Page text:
I came home from watching Gus Van Sant’s Milk and found this review in Rolling Stone that pretty much expresses everything I feel about the film:
Maybe you don’t know a damn thing about gay activist Harvey Milk. Maybe you ought to know that President-elect Barack Obama isn’t the only community organizer who went on to make a difference. Maybe thoughtful filmmaking, no matter how incendiary and intimate, isn’t worth squat at an infantilized multiplex. Stop me now. There’s really no maybe about Milk, directed with a poet’s eye by Gus Van Sant from a richly detailed script by Big Love writer Dustin Lance Black. It’s a total triumph, brimming with humor, heart, sexual heat, political provocation and a crying need to stir things up, just like Harvey did. If there’s a better movie around this year, with more bristling purpose, I sure as hell haven’t seen it.
That Harvey’s questing spirit not only lives but soars in this movie is a gift from Sean Penn, who plays him for real instead of for show. Penn is a lion of an actor, but the tenderness he radiates here is revelatory. Smoldering intensity wasn’t Harvey’s thing. A closeted Wall Street investment banker who came out politically about the same time he did sexually, Harvey disarmed people with his ready charm, his bracing intelligence and his knack for helping the disenfranchised fight back. Penn uses makeup to lengthen his nose and look more like Harvey. He adopts a New York accent to get Harvey’s inflections. But the physical transformation is nothing compared to the way Penn gets at the core of the man, finding the source of his joy and pain. He disappears into Harvey with the artistry of an acting virtuoso. There’s one word for Penn’s performance: phenomenal.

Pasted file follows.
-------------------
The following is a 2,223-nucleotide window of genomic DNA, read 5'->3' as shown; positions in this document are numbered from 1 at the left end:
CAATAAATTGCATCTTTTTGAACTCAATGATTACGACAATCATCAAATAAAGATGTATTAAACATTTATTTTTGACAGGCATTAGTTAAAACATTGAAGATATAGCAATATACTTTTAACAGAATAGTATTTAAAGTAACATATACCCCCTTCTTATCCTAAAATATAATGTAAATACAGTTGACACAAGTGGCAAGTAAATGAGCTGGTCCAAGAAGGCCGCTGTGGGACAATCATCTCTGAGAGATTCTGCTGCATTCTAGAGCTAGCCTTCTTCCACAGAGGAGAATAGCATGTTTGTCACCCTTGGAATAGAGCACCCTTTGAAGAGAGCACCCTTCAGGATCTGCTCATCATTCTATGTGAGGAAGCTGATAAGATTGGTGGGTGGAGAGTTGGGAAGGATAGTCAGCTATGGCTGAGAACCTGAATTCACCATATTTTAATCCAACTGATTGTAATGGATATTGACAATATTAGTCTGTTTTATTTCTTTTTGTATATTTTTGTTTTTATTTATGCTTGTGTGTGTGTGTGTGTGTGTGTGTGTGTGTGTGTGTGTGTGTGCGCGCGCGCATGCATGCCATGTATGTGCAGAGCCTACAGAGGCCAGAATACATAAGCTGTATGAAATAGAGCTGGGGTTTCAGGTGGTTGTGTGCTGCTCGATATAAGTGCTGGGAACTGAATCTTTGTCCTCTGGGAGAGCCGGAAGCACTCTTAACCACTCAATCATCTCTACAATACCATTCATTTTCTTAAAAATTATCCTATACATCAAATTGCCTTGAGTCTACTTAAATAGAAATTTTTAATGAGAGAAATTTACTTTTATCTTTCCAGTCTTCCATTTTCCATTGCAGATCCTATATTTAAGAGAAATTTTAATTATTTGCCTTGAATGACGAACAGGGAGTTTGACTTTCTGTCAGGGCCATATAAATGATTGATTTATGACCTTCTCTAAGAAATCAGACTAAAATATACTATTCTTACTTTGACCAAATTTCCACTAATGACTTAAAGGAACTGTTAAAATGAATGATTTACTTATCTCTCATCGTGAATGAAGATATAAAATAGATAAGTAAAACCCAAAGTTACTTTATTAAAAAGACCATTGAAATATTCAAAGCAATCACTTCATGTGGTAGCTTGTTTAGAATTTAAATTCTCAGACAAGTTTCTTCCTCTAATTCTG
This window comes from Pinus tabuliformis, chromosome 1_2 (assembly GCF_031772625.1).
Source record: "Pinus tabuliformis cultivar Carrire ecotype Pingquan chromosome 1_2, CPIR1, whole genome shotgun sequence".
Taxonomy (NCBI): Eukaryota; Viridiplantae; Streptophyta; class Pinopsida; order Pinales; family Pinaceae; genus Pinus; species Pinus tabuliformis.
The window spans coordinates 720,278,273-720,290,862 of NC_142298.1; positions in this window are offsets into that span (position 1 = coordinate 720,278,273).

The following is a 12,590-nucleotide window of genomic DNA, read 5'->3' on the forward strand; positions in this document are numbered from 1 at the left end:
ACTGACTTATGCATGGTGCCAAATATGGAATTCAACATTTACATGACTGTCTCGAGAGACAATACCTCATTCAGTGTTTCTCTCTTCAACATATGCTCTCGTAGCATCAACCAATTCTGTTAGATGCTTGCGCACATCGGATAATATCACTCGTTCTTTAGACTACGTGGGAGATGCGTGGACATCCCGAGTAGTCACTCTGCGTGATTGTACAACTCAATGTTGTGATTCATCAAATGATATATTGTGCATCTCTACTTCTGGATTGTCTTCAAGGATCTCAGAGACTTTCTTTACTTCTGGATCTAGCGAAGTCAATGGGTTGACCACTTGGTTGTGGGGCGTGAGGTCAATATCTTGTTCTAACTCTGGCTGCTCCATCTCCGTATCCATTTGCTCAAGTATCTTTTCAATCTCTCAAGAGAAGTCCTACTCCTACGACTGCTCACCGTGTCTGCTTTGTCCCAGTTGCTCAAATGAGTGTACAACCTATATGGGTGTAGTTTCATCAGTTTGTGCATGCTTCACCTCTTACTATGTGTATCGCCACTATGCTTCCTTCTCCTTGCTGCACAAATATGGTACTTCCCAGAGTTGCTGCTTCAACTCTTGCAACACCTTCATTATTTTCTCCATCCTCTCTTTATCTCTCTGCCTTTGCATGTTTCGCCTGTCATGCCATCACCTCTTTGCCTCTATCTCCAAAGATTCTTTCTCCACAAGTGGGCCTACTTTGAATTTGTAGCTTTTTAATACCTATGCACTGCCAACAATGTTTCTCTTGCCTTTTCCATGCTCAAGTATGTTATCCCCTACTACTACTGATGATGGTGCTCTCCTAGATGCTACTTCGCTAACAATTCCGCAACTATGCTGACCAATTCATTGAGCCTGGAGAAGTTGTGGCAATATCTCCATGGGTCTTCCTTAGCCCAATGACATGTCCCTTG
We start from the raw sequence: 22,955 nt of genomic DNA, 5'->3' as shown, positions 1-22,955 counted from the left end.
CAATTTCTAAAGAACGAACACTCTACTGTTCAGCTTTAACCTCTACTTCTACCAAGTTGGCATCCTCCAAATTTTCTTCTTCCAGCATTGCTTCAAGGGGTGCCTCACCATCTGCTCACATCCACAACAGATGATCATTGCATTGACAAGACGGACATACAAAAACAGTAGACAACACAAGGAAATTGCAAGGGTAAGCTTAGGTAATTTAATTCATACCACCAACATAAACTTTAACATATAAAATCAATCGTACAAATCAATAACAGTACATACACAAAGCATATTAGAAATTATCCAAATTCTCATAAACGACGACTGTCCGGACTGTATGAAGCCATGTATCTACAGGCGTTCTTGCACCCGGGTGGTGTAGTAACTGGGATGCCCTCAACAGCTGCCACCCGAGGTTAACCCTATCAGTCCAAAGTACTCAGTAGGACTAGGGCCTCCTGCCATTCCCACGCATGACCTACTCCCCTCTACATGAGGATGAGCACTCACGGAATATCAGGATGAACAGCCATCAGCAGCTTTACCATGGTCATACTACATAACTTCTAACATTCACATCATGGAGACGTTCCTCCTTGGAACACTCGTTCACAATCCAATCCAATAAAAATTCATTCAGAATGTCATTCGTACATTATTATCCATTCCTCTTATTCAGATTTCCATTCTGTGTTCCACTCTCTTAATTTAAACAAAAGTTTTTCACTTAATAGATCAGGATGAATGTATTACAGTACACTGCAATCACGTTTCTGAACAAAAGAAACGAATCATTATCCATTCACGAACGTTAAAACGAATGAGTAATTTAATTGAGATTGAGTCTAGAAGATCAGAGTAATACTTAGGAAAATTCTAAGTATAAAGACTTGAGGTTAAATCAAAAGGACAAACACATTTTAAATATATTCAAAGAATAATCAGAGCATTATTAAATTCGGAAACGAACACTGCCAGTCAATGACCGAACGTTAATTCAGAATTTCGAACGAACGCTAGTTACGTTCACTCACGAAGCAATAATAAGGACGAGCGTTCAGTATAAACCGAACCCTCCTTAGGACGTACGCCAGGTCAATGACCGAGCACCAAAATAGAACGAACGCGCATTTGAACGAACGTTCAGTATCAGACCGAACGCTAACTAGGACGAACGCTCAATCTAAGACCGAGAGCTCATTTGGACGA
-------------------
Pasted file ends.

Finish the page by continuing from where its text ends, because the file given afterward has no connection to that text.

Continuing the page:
If you want to hate on this movie, bring it on. To those who say it’s ancient history since Harvey’s battle is no longer an issue, I say wake up and smell the hate crimes, and the bill banning gay marriage that passed on Election Day. To those who say its focus limits its audience, I say Harvey’s focus was human rights and therefore limitless. San Francisco City Supervisor Harvey Milk, the first openly gay man to be voted into office in America, was shot dead in 1978, along with Mayor George Moscone, in City Hall. Dan White, a troubled politico who had served with Harvey on the city’s board of supervisors, pumped five bullets into Harvey. The crusader for gay rights in San Francisco, and the nation, was 48.
Yes, that says it: a tremendous performance by Sean Penn, a powerful movie about the central importance of human rights, and the uncanny parallels with Barack Obama’s political philosophy of reminding citizens of the import of the Declaration of Independence and his campaign strategy of reaching out across societal divides. A generation ahead of Barack Obama’s victory, Harvey Milk had his own slogan: “You’ve got to give them hope.”